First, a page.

21. 21. RIP ( Routing Information Protocol) <ul><li>Distance vector algorithm </li></ul><ul><li>Included in BSD-UNIX Distribution in 1982 </li></ul><ul><li>Distance metric: # of hops (max = 15 hops) </li></ul><ul><li>Distance vectors: exchanged every 30 sec via Response Message (also called advertisement ) </li></ul><ul><li>Each advertisement: route to up to 25 destination nets </li></ul>
  22. 22. RIP (Routing Information Protocol) Destination Network Next Router Num. of hops to dest. w A 2 y B 2 z B 7 x -- 1 … . …. .... w x y z A C D B Routing table in D
  23. 23. RIP: Link Failure and Recovery <ul><li>If no advertisement heard after 180 sec --> neighbor/link declared dead </li></ul><ul><ul><li>routes via neighbor invalidated </li></ul></ul><ul><ul><li>new advertisements sent to neighbors </li></ul></ul><ul><ul><li>neighbors in turn send out new advertisements (if tables changed) </li></ul></ul><ul><ul><li>link failure info quickly propagates to entire net </li></ul></ul><ul><ul><li>poison reverse used to prevent ping-pong loops (infinite distance = 16 hops) </li></ul></ul>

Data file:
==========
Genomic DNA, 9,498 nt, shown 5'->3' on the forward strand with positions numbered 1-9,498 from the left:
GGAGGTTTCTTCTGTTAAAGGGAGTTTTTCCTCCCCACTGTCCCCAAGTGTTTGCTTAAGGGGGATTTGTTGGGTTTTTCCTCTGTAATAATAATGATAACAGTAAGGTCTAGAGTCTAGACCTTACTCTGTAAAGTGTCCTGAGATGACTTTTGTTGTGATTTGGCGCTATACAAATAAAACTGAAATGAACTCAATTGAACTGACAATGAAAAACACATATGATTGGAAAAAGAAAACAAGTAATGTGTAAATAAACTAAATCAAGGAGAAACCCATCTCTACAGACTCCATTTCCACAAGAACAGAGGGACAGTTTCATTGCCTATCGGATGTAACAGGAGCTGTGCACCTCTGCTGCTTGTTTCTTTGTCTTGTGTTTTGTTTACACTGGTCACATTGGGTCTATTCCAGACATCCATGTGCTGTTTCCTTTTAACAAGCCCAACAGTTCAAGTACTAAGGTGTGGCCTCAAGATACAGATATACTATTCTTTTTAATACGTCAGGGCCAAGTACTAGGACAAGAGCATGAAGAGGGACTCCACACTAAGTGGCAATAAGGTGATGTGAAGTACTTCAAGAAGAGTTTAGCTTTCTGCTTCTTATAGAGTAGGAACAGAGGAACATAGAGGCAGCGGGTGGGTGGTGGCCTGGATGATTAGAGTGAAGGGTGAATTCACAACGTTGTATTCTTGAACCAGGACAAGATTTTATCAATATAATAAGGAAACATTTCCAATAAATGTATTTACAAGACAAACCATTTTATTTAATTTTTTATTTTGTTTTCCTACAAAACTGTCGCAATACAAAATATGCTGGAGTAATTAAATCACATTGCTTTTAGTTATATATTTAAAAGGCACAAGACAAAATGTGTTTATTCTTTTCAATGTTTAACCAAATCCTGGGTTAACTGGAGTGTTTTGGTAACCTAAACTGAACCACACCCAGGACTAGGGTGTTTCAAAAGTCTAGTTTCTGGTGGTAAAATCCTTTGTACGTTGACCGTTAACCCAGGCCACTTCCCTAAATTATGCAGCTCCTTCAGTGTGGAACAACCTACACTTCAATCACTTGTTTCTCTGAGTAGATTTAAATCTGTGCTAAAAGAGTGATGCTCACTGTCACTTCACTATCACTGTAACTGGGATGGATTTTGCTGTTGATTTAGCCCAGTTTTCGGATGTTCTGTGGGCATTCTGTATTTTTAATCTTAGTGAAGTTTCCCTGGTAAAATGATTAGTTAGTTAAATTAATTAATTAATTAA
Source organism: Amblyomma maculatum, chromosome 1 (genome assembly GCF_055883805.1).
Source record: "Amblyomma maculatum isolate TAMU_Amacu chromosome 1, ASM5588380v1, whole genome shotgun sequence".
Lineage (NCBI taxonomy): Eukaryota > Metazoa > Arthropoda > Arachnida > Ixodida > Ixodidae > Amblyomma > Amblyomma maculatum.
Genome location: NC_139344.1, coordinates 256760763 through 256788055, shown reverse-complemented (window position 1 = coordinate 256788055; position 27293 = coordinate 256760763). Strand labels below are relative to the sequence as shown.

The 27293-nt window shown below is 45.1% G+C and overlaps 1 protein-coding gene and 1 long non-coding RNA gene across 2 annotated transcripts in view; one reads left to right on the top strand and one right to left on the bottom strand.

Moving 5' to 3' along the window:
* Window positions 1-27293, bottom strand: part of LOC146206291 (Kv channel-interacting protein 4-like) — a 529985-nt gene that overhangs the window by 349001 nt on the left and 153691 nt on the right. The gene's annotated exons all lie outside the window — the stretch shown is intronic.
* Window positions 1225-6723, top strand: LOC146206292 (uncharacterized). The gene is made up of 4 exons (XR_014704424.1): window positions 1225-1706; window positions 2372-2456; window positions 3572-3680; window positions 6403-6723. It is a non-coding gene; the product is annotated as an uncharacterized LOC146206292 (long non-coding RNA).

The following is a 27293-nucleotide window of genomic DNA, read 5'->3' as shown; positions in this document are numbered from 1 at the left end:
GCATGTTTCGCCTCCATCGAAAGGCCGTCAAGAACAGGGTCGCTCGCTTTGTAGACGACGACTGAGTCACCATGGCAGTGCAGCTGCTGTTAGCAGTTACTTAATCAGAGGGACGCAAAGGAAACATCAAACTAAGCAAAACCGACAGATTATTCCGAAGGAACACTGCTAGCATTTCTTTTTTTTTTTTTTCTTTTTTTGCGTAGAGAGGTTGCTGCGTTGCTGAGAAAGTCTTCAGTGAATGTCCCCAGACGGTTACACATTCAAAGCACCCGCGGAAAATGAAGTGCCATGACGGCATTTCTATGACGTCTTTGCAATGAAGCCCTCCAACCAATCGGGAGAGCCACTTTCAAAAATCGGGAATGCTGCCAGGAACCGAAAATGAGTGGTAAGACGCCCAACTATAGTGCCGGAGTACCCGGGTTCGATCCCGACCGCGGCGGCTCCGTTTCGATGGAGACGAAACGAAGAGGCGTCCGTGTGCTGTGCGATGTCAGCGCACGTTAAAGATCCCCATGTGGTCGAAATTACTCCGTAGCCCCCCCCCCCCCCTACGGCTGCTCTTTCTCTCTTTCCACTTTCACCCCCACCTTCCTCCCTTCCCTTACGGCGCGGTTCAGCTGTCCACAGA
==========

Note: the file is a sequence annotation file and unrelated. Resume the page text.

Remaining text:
24. 24. RIP Table processing <ul><li>RIP routing tables managed by a pplication-level process called route-d (daemon) </li></ul><ul><li>advertisements sent in UDP packets, periodically repeated </li></ul>
  25. 25. RIP Table example (continued) <ul><li>Router: giroflee.eurocom.fr </li></ul><ul><li>Three attached class C networks (LANs) </li></ul><ul><li>Router only knows routes to attached LANs </li></ul><ul><li>Default router used to “go up” </li></ul><ul><li>Route multicast address: 224.0.0.0 </li></ul><ul><li>Loopback interface (for debugging) </li></ul>Destination Gateway Flags Ref Use Interface -------------------- -------------------- ----- ----- ------ --------- 127.0.0.1 127.0.0.1 UH 0 26492 lo0 192.168.2. 192.168.2.5 U 2 13 fa0 193.55.114. 193.55.114.6 U 3 58503 le0 192.168.3. 192.168.3.5 U 2 25 qaa0 224.0.0.0 193.55.114.6 U 3 0 le0 default 193.55.114.129 UG 0 143454